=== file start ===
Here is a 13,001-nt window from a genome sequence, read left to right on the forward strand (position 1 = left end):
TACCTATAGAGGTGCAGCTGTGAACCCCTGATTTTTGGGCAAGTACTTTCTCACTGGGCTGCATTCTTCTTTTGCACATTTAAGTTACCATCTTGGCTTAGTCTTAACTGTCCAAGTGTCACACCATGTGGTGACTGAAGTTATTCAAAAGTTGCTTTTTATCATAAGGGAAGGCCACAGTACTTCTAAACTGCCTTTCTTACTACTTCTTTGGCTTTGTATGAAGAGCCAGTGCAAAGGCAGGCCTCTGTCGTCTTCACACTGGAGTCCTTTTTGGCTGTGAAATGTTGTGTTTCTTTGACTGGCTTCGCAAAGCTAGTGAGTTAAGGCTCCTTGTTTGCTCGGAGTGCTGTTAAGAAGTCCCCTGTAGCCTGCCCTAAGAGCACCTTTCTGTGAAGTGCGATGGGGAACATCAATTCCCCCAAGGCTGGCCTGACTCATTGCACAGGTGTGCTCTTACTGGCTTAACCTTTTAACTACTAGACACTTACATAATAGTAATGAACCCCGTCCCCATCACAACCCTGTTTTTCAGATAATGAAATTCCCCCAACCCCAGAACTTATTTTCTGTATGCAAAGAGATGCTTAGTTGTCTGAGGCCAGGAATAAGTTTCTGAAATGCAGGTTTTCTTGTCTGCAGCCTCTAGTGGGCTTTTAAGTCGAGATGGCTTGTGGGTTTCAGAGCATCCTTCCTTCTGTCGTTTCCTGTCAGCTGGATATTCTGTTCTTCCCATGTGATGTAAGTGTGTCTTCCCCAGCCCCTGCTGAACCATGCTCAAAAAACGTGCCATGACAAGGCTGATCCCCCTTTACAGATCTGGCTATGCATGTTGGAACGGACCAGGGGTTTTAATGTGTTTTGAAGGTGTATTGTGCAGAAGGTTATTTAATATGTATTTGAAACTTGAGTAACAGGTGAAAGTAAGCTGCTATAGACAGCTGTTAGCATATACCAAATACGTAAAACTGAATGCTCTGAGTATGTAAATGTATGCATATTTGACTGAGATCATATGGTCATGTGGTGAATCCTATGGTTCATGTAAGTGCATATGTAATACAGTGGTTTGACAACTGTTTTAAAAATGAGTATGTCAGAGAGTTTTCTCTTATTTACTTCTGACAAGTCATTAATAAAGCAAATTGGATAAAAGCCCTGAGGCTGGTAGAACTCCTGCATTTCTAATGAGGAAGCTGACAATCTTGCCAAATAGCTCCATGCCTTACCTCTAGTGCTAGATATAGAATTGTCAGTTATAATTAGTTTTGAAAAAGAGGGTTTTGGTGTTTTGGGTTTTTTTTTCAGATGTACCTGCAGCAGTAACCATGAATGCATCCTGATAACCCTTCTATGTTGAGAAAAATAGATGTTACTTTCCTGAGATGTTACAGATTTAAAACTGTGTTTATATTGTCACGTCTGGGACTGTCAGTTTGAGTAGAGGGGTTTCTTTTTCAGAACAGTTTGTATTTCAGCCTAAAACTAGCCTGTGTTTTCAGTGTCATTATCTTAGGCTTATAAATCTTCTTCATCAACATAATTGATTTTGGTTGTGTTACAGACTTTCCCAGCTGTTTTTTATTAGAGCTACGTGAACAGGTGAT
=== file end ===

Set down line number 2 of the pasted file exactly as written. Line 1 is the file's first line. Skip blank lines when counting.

TACCTATAGAGGTGCAGCTGTGAACCCCTGATTTTTGGGCAAGTACTTTCTCACTGGGCTGCATTCTTCTTTTGCACATTTAAGTTACCATCTTGGCTTAGTCTTAACTGTCCAAGTGTCACACCATGTGGTGACTGAAGTTATTCAAAAGTTGCTTTTTATCATAAGGGAAGGCCACAGTACTTCTAAACTGCCTTTCTTACTACTTCTTTGGCTTTGTATGAAGAGCCAGTGCAAAGGCAGGCCTCTGTCGTCTTCACACTGGAGTCCTTTTTGGCTGTGAAATGTTGTGTTTCTTTGACTGGCTTCGCAAAGCTAGTGAGTTAAGGCTCCTTGTTTGCTCGGAGTGCTGTTAAGAAGTCCCCTGTAGCCTGCCCTAAGAGCACCTTTCTGTGAAGTGCGATGGGGAACATCAATTCCCCCAAGGCTGGCCTGACTCATTGCACAGGTGTGCTCTTACTGGCTTAACCTTTTAACTACTAGACACTTACATAATAGTAATGAACCCCGTCCCCATCACAACCCTGTTTTTCAGATAATGAAATTCCCCCAACCCCAGAACTTATTTTCTGTATGCAAAGAGATGCTTAGTTGTCTGAGGCCAGGAATAAGTTTCTGAAATGCAGGTTTTCTTGTCTGCAGCCTCTAGTGGGCTTTTAAGTCGAGATGGCTTGTGGGTTTCAGAGCATCCTTCCTTCTGTCGTTTCCTGTCAGCTGGATATTCTGTTCTTCCCATGTGATGTAAGTGTGTCTTCCCCAGCCCCTGCTGAACCATGCTCAAAAAACGTGCCATGACAAGGCTGATCCCCCTTTACAGATCTGGCTATGCATGTTGGAACGGACCAGGGGTTTTAATGTGTTTTGAAGGTGTATTGTGCAGAAGGTTATTTAATATGTATTTGAAACTTGAGTAACAGGTGAAAGTAAGCTGCTATAGACAGCTGTTAGCATATACCAAATACGTAAAACTGAATGCTCTGAGTATGTAAATGTATGCATATTTGACTGAGATCATATGGTCATGTGGTGAATCCTATGGTTCATGTAAGTGCATATGTAATACAGTGGTTTGACAACTGTTTTAAAAATGAGTATGTCAGAGAGTTTTCTCTTATTTACTTCTGACAAGTCATTAATAAAGCAAATTGGATAAAAGCCCTGAGGCTGGTAGAACTCCTGCATTTCTAATGAGGAAGCTGACAATCTTGCCAAATAGCTCCATGCCTTACCTCTAGTGCTAGATATAGAATTGTCAGTTATAATTAGTTTTGAAAAAGAGGGTTTTGGTGTTTTGGGTTTTTTTTTCAGATGTACCTGCAGCAGTAACCATGAATGCATCCTGATAACCCTTCTATGTTGAGAAAAATAGATGTTACTTTCCTGAGATGTTACAGATTTAAAACTGTGTTTATATTGTCACGTCTGGGACTGTCAGTTTGAGTAGAGGGGTTTCTTTTTCAGAACAGTTTGTATTTCAGCCTAAAACTAGCCTGTGTTTTCAGTGTCATTATCTTAGGCTTATAAATCTTCTTCATCAACATAATTGATTTTGGTTGTGTTACAGACTTTCCCAGCTGTTTTTTATTAGAGCTACGTGAACAGGTGAT